Reading, MA — To say the last year hasn’t exactly gone according to plan is a bit of an understatement. Plans for everything from graduations to grandparents’ visits have been postponed as the pandemic continues to wreak havoc on both the country and local communities. The pandemic has coincided with an already stressful time in the lives of current high school seniors: applying to colleges.
When most people conjure up memories of applying to colleges, they might remember sitting for the SAT in a crowded classroom, spending hours touring college campuses, and countless afternoons fretting in the offices of their guidance counselors. The RMHS Class of 2021, like seniors across the country, have had a very different experience applying to college.
“I was supposed to take the SAT last March, the same weekend that everything ended up shutting down. And the College Board [the company behind the SAT] said they were going to push them back to June, and then they said August, and then I finally ended up getting to take them in mid-October,” said Ava Coelho, RMHS 2021.
“I didn’t end up submitting my SAT scores to colleges because all of my tests were canceled, and I could only take one test. It was just very rushed and overwhelming, and so I used test-optional to my advantage,” said Catherine Adams, RMHS 2021.
Many colleges, including Northeastern, Boston University, and Harvard University, are now giving applicants the option to not submit their SAT or ACT scores this year, acknowledging that many students have been unable to take the test under similar conditions that their predecessors had available. Many RMHS seniors were only able to take the SAT once, at an RMHS sanctioned seniors only testing date in October of this past year.
“I don’t think I know anyone that has actually sent in their SAT scores. I took a virtual tour at Northeastern where the guide basically said ‘anything less than amazing could really deter your application,’” said Ella Ramos, RMHS 2021.
“There were so many applicants who are not going to submit their scores that the ones who are going to submit them are going to have like a 1600,” added Adams.
Despite their challenges with taking the SAT this past year, many students within the Class of 2021 do not see their inability to send their test scores as hurting their applications. In many cases, the option to not send in their test scores has allowed them to apply to schools outside of their comfort zone.
“It definitely made me want to go for schools that I wouldn’t normally have gone for, just because I felt like my transcript stood stronger on its own. There are some schools that I applied to that if I had to give my SAT scores, they wouldn’t have even been on my list. But now that they are just looking at my transcript and my writing, I think I have a better shot. Before the pandemic, I thought I wanted to stay on the East Coast. But after all this, I decided I didn’t care anymore, so I applied to schools all over, in cities like New York, Boston, and Los Angeles,” said Coelho.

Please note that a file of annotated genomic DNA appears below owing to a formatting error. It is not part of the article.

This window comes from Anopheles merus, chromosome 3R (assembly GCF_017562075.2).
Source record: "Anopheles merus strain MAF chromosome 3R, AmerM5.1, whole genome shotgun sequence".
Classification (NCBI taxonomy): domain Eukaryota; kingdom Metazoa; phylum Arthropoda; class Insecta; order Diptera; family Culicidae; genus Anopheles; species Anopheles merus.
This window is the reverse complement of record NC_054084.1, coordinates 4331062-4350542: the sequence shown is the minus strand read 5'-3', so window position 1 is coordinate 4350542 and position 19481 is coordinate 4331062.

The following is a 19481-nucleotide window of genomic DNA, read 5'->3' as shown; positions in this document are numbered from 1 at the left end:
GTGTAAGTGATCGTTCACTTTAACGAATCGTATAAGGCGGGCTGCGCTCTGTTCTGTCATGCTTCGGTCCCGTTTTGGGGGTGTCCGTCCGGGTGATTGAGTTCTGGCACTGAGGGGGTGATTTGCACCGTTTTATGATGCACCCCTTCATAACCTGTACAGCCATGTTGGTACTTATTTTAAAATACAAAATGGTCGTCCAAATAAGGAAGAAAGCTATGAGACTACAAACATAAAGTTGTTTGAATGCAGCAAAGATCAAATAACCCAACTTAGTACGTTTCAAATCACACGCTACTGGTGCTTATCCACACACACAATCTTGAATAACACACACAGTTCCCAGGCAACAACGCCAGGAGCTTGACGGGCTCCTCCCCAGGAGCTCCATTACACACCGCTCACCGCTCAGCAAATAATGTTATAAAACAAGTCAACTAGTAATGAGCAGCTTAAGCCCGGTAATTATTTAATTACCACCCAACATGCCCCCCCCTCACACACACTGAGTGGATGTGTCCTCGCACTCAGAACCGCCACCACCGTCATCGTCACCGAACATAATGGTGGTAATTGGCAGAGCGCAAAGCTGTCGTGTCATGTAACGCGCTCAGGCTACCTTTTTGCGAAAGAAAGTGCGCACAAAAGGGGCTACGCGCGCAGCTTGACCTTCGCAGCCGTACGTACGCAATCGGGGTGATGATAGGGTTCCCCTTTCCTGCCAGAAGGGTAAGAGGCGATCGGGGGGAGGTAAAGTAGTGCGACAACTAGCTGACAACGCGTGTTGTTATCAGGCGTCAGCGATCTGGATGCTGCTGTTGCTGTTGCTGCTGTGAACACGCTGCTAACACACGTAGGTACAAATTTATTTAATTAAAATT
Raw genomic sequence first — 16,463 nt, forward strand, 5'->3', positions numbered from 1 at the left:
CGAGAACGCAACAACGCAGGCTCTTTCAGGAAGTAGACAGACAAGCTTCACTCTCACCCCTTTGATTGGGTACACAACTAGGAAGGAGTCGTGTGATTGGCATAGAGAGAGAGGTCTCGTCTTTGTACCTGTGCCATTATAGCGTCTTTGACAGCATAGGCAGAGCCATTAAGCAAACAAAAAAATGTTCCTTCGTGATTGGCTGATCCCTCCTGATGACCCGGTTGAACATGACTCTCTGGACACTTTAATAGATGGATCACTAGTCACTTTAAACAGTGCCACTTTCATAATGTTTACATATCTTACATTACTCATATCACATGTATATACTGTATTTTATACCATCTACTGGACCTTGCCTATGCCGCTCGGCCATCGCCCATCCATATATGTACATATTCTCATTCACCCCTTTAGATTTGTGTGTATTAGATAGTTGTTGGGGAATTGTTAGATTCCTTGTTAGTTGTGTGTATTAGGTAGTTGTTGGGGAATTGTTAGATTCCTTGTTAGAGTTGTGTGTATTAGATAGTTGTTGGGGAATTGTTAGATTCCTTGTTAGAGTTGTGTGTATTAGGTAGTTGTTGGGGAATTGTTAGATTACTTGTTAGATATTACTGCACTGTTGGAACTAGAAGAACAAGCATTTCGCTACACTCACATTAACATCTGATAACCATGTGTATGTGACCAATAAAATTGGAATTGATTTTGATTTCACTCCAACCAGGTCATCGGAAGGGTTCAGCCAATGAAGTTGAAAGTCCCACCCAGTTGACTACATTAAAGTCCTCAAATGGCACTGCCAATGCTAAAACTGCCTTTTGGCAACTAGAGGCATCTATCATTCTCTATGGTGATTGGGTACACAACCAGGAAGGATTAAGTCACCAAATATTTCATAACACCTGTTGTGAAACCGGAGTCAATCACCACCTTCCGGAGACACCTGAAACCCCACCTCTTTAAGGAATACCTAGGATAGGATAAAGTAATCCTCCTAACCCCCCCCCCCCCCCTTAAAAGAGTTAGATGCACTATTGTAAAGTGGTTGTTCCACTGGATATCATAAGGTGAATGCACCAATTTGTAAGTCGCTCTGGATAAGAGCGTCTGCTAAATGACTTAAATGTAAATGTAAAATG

Despite the doors that not having to submit their standardized test scores have opened for current seniors, many applicants have not been able to physically tour the vast majority of the schools that they are interested in.
“I have not visited or toured a lot of the schools I applied to. I was able to tour a few last February. Still, when routine was thrown out the window last March, I was kind of forced to research schools without having the opportunity to see them in-person, which was difficult, but those on my list now are schools that I hadn’t even heard of when I was younger. I applied to more schools with the idea that I needed more options because I don’t really know where I want to go,” said Adams.
“I applied to most schools not having ever seen them before, which is kind of weird. Most places now have virtual tours, where it’ll take you on a map of campus, and then sometimes you can register online for guided tours where a student or faculty member will take you through pictures of everything and stuff like that. So, there’s definitely ways to kind of get around not seeing them in person, but I haven’t seen any places in person. It’s mostly just been like pictures of different campuses online,” said Coelho.
For some students, the time they have had to spend in self-isolation has helped them clarify what they hope to study in college.
“Since middle school, I always thought I wanted to do communications or journalism. That’s what my sister did, and so I thought that was also the route I wanted to go. And then, in the beginning of quarantine, I got really into art, and graphic design, and so many other topics too, that made me really want to go to a school that offers a wide range of options. And so, when applying to schools, my biggest thing was not like limiting myself. I think being able to really get to know what you’re interested in is what so many seniors took away from quarantine because you had X amount of months to yourself to just really dig into your interests, which I think is such a positive that no one really talks about” said Ramos.
“For the longest time, I never knew what I wanted to do because I had so many different interests. Like at one point, I wanted to be a doctor, and then I wanted to go into politics. But then, when the pandemic hit, and we didn’t really have school, I started doing a lot more with The Orbit [the RMHS newspaper], and I realized that I really liked it. I always liked it, but I never thought that I would do it as a career, but now I’m applying to schools as a journalism major. I think if the pandemic didn’t happen, I probably would be going on the path towards med school, and maybe I wouldn’t be as happy,” said Adams.
Current seniors expect to hear back from their prospective schools later this spring.